Micrometeorological Variables and Atmospheric Dispersion Modeling in Two Climate Regions of Quebec

– By Richard Leduc, Ph.D., AirMet Science Inc., and Jean-François Brière, Ministère de l’Environnement et de la Lutte contre les changements climatiques

The US-EPA (2019a) AERMOD dispersion model is widely used to assess the concentration of contaminants in ambient air as a result of emissions from a source. To this end, AERMOD requires micrometeorological variables characterizing turbulence (u*, w*, L, zic, zim); they are calculated by the AERMET module and obtained using local surface and upper air data (wind, temperature and cloud opacity),

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2020 Arctic Summer Seasonal Climate Outlook for Sea-Ice

– By contributors from Environment and Climate Change Canada, the University of Québec at Montréal, the Arctic and Antarctic Research Institute, the Hydrometeorological Centre of Russia, The Norwegian Meteorological Institute, Finnish Meteorological Institute, World Meteorological Organization, Climate Prediction Center, and National Oceanic and Atmospheric Administration –

Arctic Climate Forum Consensus Statement (Continued)

Highlights

Warmer than normal surface air temperatures over Eurasia and the Arctic Ocean contributed to below to near normal ice conditions during the 2019-2020 winter across the entire Arctic.

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2020 Arctic Summer Seasonal Climate Outlook for Temperature and Precipitation

– By contributors from Environment and Climate Change Canada, the Arctic and Antarctic Research Institute, the Hydrometeorological Centre of Russia, The Norwegian Meteorological Institute, Finnish Meteorological Institute, World Meteorological Organization, Climate Prediction Center, and National Oceanic and Atmospheric Administration –

Arctic Climate Forum Consensus Statement

And Summary of the 2020 Arctic Winter Season

CONTEXT

Arctic temperatures continue to warm at more than twice the global mean. Annual surface air temperatures over the last 4 years (2016–2019) in the Arctic (60°–85°N) have been the highest in the time series of observations for 1936-2019.

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skyscraper view of traffic lights and Vancouver tower

Air Pollution in the Time of COVID-19

– By D.G. Steyn, Department of Earth, Ocean and Atmospheric Sciences, The University of British Columbia, Vancouver, B.C., and Kyle Howe, Air Quality and Climate Change, Metro Vancouver Regional District, Burnaby, B.C. –

The COVID-19 pandemic is disrupting many aspects of society globally, nationally and locally. The most direct effect is the human health tragedy of increased morbidity and mortality caused by the disease. Beyond that, the legislated curtailment of human movement to slow the spread of the virus has resulted in economies being placed in what has been called a “medically induced coma”. Closely associated with the sharp slowdown in economic activity has been the reduction in fossil fuel consumption from most source sectors.

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In My Opinion: On greed, power and making the weather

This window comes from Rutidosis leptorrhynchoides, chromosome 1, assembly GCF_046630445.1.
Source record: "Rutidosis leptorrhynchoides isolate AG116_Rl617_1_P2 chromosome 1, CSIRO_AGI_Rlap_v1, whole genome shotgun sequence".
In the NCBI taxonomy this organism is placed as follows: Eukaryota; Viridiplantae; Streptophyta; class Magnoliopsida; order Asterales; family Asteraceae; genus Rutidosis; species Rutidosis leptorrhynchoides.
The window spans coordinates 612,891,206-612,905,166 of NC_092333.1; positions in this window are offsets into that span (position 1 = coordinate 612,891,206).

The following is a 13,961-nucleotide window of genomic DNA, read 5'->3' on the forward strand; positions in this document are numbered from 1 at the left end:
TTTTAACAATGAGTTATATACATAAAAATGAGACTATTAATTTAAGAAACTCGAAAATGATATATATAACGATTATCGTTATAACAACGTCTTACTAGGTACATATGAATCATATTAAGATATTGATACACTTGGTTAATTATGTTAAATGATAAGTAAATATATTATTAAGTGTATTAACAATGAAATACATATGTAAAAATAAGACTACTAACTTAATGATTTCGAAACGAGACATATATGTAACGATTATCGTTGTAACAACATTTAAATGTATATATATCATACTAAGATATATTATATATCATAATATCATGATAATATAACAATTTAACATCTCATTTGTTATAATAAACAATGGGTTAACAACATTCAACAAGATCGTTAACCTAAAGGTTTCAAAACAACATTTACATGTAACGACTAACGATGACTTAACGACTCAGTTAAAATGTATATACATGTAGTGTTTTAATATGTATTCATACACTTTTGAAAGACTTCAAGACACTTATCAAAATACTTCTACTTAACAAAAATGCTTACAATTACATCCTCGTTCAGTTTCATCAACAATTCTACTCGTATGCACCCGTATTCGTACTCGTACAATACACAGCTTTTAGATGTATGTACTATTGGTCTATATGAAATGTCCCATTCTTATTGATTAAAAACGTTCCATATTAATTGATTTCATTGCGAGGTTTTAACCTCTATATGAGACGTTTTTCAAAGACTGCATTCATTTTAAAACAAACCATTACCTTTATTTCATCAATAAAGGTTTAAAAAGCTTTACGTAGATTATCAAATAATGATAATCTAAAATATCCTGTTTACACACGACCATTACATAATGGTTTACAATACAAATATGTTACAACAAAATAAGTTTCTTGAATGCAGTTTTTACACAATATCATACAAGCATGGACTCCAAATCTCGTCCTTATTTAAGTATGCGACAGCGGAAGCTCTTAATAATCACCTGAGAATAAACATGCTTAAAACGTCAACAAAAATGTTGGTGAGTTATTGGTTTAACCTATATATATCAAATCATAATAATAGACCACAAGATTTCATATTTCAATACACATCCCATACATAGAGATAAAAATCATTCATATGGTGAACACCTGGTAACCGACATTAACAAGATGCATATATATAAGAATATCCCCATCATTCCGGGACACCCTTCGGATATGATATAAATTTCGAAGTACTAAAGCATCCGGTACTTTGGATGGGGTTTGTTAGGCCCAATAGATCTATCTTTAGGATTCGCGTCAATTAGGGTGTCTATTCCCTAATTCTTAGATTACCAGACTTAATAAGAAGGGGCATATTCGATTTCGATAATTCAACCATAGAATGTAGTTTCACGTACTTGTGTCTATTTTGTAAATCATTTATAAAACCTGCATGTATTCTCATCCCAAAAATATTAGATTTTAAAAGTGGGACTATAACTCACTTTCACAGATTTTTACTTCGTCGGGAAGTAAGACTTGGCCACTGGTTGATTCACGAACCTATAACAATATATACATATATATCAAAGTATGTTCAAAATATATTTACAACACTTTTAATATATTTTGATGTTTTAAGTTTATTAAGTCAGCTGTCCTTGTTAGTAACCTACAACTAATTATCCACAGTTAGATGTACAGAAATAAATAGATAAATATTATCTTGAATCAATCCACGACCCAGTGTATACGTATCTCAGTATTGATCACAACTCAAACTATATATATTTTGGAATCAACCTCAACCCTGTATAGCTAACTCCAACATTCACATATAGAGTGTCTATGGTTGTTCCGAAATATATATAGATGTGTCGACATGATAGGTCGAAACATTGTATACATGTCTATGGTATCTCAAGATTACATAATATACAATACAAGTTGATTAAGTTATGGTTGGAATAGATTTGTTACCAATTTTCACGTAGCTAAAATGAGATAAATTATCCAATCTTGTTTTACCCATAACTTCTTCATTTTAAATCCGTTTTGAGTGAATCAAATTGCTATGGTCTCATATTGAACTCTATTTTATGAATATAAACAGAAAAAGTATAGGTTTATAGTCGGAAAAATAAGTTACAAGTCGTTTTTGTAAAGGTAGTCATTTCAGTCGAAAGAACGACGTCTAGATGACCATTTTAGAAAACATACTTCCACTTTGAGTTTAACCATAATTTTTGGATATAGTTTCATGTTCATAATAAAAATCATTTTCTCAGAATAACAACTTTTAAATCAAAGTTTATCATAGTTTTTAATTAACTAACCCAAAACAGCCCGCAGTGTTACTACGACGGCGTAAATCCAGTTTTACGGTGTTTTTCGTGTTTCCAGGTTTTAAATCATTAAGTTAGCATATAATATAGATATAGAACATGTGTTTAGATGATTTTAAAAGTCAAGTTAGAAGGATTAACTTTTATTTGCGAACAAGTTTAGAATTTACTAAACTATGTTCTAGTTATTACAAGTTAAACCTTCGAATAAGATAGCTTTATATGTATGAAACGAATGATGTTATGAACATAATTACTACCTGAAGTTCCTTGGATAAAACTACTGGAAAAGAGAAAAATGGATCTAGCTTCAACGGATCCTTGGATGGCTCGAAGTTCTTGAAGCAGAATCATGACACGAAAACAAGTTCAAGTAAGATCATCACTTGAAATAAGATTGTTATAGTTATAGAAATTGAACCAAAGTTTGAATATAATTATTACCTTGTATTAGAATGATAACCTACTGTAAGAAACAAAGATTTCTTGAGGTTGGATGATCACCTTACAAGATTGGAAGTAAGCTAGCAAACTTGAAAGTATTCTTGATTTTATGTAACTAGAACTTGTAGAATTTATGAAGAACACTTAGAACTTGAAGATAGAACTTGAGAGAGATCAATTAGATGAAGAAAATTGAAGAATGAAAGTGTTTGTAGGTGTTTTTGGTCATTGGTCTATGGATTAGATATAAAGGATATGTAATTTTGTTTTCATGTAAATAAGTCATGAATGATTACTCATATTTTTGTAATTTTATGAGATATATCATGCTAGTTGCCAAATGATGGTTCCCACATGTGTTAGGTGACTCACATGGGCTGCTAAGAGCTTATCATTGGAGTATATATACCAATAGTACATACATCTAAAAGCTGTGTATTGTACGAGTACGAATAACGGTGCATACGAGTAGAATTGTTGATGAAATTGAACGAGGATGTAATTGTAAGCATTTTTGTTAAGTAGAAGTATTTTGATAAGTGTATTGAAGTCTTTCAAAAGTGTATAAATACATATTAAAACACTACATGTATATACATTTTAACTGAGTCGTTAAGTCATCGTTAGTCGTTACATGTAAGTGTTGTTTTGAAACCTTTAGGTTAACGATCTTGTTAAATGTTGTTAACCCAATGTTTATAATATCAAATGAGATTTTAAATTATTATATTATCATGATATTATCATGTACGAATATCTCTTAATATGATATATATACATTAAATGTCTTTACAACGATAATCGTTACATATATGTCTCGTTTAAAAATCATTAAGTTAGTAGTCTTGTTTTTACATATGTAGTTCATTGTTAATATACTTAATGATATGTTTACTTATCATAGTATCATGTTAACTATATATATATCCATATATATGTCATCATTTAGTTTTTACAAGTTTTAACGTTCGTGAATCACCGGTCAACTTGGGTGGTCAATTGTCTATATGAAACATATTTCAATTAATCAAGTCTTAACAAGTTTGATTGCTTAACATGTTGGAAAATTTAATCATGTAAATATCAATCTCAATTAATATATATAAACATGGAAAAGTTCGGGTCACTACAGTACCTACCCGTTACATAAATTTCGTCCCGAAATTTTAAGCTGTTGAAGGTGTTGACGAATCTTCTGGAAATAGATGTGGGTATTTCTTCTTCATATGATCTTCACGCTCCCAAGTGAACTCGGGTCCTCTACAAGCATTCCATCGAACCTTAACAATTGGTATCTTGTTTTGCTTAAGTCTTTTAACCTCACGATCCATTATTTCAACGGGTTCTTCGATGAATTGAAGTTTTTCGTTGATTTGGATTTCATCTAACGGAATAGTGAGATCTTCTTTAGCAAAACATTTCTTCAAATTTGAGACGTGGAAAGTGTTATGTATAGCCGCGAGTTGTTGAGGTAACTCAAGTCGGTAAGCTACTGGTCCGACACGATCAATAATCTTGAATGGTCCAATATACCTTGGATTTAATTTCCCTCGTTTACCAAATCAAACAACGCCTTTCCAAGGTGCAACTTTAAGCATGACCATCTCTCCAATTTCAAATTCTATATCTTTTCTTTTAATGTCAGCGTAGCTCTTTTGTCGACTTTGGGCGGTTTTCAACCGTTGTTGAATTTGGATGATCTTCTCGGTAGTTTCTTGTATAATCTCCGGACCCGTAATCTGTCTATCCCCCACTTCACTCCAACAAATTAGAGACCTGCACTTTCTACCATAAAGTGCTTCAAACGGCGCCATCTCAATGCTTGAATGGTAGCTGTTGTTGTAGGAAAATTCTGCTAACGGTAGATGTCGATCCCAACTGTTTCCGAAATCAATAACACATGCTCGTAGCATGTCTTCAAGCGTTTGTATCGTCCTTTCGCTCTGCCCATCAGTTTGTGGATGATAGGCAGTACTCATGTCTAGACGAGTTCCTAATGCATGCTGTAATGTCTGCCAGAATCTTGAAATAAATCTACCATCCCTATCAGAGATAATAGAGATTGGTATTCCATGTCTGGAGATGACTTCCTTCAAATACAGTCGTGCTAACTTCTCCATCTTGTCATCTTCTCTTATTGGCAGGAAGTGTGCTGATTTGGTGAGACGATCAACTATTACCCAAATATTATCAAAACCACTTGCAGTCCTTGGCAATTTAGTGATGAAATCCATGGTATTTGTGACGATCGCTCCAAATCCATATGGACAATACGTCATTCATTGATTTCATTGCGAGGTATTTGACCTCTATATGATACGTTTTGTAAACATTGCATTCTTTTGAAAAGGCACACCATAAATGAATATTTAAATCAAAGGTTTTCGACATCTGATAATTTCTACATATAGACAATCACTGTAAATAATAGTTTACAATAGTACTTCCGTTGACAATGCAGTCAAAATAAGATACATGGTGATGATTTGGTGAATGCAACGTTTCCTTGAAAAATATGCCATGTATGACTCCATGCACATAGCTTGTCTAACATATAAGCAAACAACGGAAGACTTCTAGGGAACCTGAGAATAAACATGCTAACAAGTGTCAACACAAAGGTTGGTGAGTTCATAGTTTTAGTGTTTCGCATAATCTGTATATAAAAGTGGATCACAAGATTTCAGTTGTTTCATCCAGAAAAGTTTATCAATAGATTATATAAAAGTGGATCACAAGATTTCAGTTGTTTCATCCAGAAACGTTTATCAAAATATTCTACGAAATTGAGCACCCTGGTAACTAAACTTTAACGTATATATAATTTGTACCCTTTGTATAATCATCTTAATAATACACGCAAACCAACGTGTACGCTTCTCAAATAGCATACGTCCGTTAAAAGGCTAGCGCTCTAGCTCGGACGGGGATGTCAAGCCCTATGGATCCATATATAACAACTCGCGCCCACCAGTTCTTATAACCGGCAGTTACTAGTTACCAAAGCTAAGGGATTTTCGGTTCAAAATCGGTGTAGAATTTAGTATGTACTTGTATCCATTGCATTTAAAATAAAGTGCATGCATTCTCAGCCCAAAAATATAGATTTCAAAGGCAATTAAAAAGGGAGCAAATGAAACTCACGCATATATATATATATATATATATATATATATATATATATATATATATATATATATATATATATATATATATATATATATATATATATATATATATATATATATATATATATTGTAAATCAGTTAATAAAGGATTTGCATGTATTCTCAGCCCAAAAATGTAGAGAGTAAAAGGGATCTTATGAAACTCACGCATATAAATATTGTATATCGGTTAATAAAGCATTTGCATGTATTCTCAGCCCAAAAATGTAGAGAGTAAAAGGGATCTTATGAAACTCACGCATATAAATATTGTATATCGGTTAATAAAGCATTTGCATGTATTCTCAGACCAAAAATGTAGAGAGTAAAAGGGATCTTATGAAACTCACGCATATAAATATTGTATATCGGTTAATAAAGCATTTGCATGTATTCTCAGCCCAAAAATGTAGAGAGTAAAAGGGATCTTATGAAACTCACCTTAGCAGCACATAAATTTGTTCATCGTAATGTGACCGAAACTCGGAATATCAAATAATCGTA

– By Phil Chadwick, Meteorologist and Eco-Artist –

I figure if one is going to have an opinion about climate change, it had better be an informed opinion. I thought I was well informed but there is always something to learn too. The Weather Makers by Tim Flannery was published in 2005 just after Hurricane Katrina. Fifteen years later not much has changed – the politicians continue to dither.

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A Message from the
Incoming CMOS Bulletin Editor, Nicole Renaud

Hello from Edmonton and Treaty 6 territory, traditional lands of First Nations and Métis people. I am thrilled to be joining the CMOS team as the new Bulletin Editor! My passion for the environment has been a life long build up, with my interest in water security emerging while I lived in Mexico’s Sonoran desert, in the Baja peninsula. While there, I saw locals unable to afford water contrasted against empty golf courses outside of tourist season being draped in water.

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Message from the CMOS President: Welcoming in a Decade for Climate Action

– By Kimberly Strong, CMOS President and Professor & Chair, Department of Physics, University of Toronto –

As 2019 ends and we welcome 2020, we have an opportunity to reflect on some of the events of the last year and where we are heading in the year to come, particularly on the topic of climate change, which has been front and centre in the news all year. Progress on climate action this past year was frustratingly slow for many, particularly given the disagreement at the December COP25 Conference in Madrid,

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Arctic Regional Climate Centre Consensus Statement: TEMPERATURE

– By Gabrielle Gascon1, Katherine Wilson1, Marko Markovic1*, Adrienne Tivy1, Bill Appleby1, Vasily Smolyanitsky2, Valentina Khan3, Helge Tangen4, Eivind Stoylen4, Lene Ostvand4, Johanna Ekman5, Arun Kumar6 and Shanna Combley6

2019 Arctic Summer Seasonal Summary and 2019-2020 Arctic Winter Seasonal Outlook for Temperature

Arctic temperatures continue to warm at more than twice the global mean. Annual surface air temperatures over the last 4 years (2014-2018) in the Arctic have been the highest on record since 1900.

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